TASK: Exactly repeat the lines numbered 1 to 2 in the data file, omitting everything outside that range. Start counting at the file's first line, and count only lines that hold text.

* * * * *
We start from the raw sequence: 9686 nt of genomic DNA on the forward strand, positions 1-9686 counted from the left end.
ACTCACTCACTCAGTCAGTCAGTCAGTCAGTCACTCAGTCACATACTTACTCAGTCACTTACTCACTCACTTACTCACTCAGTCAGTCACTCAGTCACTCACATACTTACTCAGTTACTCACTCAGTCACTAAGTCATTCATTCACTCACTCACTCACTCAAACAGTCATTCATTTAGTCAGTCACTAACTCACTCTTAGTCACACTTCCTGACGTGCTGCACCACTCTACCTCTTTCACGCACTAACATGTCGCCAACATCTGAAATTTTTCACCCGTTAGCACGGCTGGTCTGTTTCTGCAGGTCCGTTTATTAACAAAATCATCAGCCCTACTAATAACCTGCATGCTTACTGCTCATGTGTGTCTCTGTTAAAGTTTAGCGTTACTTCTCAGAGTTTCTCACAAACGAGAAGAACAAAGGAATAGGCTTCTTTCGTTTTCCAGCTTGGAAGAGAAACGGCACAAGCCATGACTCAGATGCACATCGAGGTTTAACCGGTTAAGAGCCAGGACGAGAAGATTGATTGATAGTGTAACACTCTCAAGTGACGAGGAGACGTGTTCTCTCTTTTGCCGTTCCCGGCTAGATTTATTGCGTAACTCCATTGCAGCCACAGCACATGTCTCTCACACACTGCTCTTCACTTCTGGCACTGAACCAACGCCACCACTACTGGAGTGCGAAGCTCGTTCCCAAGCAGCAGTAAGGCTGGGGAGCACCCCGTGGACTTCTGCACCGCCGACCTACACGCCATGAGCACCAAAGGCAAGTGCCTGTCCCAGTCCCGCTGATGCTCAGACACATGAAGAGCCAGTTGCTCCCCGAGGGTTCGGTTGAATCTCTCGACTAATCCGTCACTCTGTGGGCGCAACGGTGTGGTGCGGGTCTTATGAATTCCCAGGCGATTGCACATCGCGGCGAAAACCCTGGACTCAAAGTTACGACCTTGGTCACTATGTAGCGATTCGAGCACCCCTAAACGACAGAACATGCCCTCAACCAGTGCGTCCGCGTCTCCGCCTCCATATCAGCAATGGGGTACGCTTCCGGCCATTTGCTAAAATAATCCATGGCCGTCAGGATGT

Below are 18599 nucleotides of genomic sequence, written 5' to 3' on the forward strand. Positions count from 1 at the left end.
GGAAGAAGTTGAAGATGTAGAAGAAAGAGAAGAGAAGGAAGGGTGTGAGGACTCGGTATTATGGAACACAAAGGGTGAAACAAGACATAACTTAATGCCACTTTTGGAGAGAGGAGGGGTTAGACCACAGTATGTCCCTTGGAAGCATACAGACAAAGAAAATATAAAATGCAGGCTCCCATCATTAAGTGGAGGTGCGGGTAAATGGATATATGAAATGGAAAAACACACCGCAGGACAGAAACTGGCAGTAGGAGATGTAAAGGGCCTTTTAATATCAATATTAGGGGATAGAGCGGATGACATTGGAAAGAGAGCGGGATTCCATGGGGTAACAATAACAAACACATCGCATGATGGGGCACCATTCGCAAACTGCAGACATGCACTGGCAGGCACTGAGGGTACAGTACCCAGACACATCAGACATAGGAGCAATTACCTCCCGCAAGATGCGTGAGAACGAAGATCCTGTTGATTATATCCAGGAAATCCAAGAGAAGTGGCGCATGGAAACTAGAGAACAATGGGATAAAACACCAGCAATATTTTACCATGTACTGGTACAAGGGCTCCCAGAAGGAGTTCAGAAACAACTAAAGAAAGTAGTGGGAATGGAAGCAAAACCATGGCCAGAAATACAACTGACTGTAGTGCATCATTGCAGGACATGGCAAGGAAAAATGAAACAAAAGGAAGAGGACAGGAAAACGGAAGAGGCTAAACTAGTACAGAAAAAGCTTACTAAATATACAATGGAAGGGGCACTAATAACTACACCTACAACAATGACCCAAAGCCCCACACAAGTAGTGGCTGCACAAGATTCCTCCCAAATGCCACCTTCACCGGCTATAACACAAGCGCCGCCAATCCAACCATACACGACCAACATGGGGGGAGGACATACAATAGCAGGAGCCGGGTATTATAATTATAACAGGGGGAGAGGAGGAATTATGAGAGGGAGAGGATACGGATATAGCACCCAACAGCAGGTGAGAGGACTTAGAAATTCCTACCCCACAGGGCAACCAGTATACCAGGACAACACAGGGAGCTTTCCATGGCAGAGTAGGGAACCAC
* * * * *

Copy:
We start from the raw sequence: 9686 nt of genomic DNA on the forward strand, positions 1-9686 counted from the left end.
ACTCACTCACTCAGTCAGTCAGTCAGTCAGTCACTCAGTCACATACTTACTCAGTCACTTACTCACTCACTTACTCACTCAGTCAGTCACTCAGTCACTCACATACTTACTCAGTTACTCACTCAGTCACTAAGTCATTCATTCACTCACTCACTCACTCAAACAGTCATTCATTTAGTCAGTCACTAACTCACTCTTAGTCACACTTCCTGACGTGCTGCACCACTCTACCTCTTTCACGCACTAACATGTCGCCAACATCTGAAATTTTTCACCCGTTAGCACGGCTGGTCTGTTTCTGCAGGTCCGTTTATTAACAAAATCATCAGCCCTACTAATAACCTGCATGCTTACTGCTCATGTGTGTCTCTGTTAAAGTTTAGCGTTACTTCTCAGAGTTTCTCACAAACGAGAAGAACAAAGGAATAGGCTTCTTTCGTTTTCCAGCTTGGAAGAGAAACGGCACAAGCCATGACTCAGATGCACATCGAGGTTTAACCGGTTAAGAGCCAGGACGAGAAGATTGATTGATAGTGTAACACTCTCAAGTGACGAGGAGACGTGTTCTCTCTTTTGCCGTTCCCGGCTAGATTTATTGCGTAACTCCATTGCAGCCACAGCACATGTCTCTCACACACTGCTCTTCACTTCTGGCACTGAACCAACGCCACCACTACTGGAGTGCGAAGCTCGTTCCCAAGCAGCAGTAAGGCTGGGGAGCACCCCGTGGACTTCTGCACCGCCGACCTACACGCCATGAGCACCAAAGGCAAGTGCCTGTCCCAGTCCCGCTGATGCTCAGACACATGAAGAGCCAGTTGCTCCCCGAGGGTTCGGTTGAATCTCTCGACTAATCCGTCACTCTGTGGGCGCAACGGTGTGGTGCGGGTCTTATGAATTCCCAGGCGATTGCACATCGCGGCGAAAACCCTGGACTCAAAGTTACGACCTTGGTCACTATGTAGCGATTCGAGCACCCCTAAACGACAGAACATGCCCTCAACCAGTGCGTCCGCGTCTCCGCCTCCATATCAGCAATGGGGTACGCTTCCGGCCATTTGCTAAAATAATCCATGGCCGTCAGGATGT